Radiation injury to the rectum represents a feared complication of radiotherapy (RT) in urological, gynecological, and gastrointestinal malignancies (prostate, urinary bladder, cervix, uterus, and anus). Chronic radiation proctitis (CRP) is a relatively frequent late (after 3–6 months) side effect that affects 5–20 % of cancer patients [13]. The probability of developing the injury is related to the volume of rectum irradiated, total RT dose, RT technique, and dose per fraction [4]. Also, individual patient factors can influence the susceptibility to CRP: comorbidity of vascular disease, diabetes, connective tissue disease or inflammatory bowel disease, specific conditions such as smoking, and concomitant chemotherapy [5, 6]. Published nomograms based on patient risk factors (use of anti-coagulants, hormonal therapy, or anti-hypertensives; presence of diabetes or hemorrhoids, and a history of pre-RT abdominal surgery) have been predictive for CRP in prostate cancer [7, 8].

Until now, no optimal management has been defined for CRP. A variety of therapeutic modalities is available ranging from oral agents to endoscopic interventions. The aim of this article is to summarize the measures being developed for the prevention of CRP and to present a practical algorithm for the treatment of CRP based on a review of the literature.


RT can cause both early (acute) and late (chronic) side effects [9]. Acute side effects by definition occur up to 3 months after RT and are usually self-limiting. Chronic side effects occur 3–6 months after RT or even years later. The side effects of RT are scored in five groups (see Table 1) according to the National Cancer Institute Common Terminology Criteria for Adverse Events 4.0 (CTCAE) [10]. Acute side effects include diarrhea, mucus discharge, urgency, tenesmus, and uncommonly bleeding [5]. Similar symptoms are seen in patients with chronic CRP, but bleeding is the most common symptom, with potential iron-deficiency anemia that requires blood transfusions. In addition, patients may have symptoms of obstructed defecation due to strictures with symptoms of constipation, rectal pain, urgency, and, rarely, fecal incontinence due to overflow [5]. In a series of studies, Andreyev et al. identified 23 different symptoms that develop after pelvic RT [1113].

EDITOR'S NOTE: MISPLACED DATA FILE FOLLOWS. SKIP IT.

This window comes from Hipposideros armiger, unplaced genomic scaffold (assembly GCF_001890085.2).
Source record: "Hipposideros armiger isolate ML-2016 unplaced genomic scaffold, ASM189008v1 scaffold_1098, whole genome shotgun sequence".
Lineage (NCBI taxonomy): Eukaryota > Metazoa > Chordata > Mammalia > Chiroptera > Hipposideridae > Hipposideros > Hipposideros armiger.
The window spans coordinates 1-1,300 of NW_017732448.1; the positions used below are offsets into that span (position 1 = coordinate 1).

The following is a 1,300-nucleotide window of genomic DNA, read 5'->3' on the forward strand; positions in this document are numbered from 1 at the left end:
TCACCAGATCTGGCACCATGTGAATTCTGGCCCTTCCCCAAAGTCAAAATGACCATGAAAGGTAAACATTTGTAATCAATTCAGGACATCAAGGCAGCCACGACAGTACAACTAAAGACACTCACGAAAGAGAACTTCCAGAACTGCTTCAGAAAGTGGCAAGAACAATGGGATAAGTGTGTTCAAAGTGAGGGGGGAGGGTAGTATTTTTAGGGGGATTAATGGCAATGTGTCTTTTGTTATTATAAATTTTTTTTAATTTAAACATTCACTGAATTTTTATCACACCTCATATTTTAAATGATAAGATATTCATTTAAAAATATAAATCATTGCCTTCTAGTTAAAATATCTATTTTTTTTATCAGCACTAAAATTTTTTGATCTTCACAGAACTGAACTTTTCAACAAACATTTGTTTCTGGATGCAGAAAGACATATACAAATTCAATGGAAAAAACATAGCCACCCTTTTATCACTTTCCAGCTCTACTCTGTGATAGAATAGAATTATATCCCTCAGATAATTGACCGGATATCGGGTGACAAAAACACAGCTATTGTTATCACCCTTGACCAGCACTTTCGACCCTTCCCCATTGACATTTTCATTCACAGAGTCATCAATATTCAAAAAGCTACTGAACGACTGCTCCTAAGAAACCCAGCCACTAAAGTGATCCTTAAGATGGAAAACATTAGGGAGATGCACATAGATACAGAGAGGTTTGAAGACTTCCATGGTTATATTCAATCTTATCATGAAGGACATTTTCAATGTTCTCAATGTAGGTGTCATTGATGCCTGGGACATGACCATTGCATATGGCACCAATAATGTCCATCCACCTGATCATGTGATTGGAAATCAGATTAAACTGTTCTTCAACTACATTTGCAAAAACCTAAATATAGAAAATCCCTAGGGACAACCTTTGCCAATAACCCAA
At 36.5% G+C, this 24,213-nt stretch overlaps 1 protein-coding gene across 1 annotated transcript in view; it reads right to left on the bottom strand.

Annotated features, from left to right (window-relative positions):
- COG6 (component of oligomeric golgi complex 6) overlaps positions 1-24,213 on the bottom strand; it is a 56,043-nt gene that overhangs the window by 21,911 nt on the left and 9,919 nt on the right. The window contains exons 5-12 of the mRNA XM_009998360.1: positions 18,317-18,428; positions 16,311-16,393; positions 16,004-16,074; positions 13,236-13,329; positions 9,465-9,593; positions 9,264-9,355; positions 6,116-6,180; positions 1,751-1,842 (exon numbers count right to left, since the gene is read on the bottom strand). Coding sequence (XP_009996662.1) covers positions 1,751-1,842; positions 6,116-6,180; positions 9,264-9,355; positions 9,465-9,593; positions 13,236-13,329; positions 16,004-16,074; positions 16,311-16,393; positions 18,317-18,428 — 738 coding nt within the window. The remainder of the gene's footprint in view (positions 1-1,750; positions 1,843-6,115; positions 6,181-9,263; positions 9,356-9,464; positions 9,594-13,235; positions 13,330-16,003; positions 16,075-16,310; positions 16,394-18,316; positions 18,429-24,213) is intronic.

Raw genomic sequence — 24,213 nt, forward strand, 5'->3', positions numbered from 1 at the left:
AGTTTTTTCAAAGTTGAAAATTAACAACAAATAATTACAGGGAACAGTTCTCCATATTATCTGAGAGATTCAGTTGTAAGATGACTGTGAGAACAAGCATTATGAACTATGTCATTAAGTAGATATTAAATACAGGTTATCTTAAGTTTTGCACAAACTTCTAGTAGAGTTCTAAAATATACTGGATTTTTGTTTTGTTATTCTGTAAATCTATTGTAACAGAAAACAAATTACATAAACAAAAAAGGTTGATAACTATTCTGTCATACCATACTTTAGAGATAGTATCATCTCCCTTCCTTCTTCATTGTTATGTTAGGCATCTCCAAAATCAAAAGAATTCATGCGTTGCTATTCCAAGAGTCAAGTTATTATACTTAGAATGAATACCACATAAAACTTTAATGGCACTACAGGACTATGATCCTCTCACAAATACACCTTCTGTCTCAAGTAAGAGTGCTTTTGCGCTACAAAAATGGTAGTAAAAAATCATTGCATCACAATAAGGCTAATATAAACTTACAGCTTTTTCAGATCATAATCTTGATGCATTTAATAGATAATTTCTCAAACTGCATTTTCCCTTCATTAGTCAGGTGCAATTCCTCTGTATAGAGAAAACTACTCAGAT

Table 1 Radiation proctitis according to the ‘common toxicity criteria’, version 4


CRP results from progressive epithelial atrophy and fibrosis associated with obliterative endarteritis, chronic mucosal ischemia, submucosal fibrosis, and new vessel formation, which have been shown to lead to clinical symptoms [14]. This is not further discussed here because they go beyond the scope of this article and can be found elsewhere [14, 15].